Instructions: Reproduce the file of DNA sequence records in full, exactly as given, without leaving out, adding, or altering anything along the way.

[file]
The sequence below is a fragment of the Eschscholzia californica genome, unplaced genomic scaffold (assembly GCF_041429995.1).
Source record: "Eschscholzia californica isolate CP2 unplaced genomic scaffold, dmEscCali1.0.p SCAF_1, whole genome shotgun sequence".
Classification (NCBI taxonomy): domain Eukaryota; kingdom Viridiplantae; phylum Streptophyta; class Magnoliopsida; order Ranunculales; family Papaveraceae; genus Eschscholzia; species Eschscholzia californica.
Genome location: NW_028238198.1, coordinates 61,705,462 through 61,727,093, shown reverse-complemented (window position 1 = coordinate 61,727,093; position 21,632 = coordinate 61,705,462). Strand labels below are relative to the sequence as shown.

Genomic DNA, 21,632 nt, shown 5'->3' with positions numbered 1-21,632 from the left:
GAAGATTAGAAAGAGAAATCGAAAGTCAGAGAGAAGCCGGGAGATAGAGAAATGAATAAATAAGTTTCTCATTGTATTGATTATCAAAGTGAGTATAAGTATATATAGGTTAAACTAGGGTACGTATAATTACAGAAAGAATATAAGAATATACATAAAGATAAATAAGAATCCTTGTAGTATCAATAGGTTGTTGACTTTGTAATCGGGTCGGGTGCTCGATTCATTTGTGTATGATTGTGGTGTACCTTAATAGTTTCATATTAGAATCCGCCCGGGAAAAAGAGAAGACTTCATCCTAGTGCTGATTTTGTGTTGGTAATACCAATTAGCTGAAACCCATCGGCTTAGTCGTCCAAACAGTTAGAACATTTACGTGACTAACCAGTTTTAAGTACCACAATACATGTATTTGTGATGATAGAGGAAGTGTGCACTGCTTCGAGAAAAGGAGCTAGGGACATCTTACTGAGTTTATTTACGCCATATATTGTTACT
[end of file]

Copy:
The sequence below is a fragment of the Eschscholzia californica genome, unplaced genomic scaffold (assembly GCF_041429995.1).
Source record: "Eschscholzia californica isolate CP2 unplaced genomic scaffold, dmEscCali1.0.p SCAF_1, whole genome shotgun sequence".
Classification (NCBI taxonomy): domain Eukaryota; kingdom Viridiplantae; phylum Streptophyta; class Magnoliopsida; order Ranunculales; family Papaveraceae; genus Eschscholzia; species Eschscholzia californica.
Genome location: NW_028238198.1, coordinates 61,705,462 through 61,727,093, shown reverse-complemented (window position 1 = coordinate 61,727,093; position 21,632 = coordinate 61,705,462). Strand labels below are relative to the sequence as shown.

Genomic DNA, 21,632 nt, shown 5'->3' with positions numbered 1-21,632 from the left:
GAAGATTAGAAAGAGAAATCGAAAGTCAGAGAGAAGCCGGGAGATAGAGAAATGAATAAATAAGTTTCTCATTGTATTGATTATCAAAGTGAGTATAAGTATATATAGGTTAAACTAGGGTACGTATAATTACAGAAAGAATATAAGAATATACATAAAGATAAATAAGAATCCTTGTAGTATCAATAGGTTGTTGACTTTGTAATCGGGTCGGGTGCTCGATTCATTTGTGTATGATTGTGGTGTACCTTAATAGTTTCATATTAGAATCCGCCCGGGAAAAAGAGAAGACTTCATCCTAGTGCTGATTTTGTGTTGGTAATACCAATTAGCTGAAACCCATCGGCTTAGTCGTCCAAACAGTTAGAACATTTACGTGACTAACCAGTTTTAAGTACCACAATACATGTATTTGTGATGATAGAGGAAGTGTGCACTGCTTCGAGAAAAGGAGCTAGGGACATCTTACTGAGTTTATTTACGCCATATATTGTTACT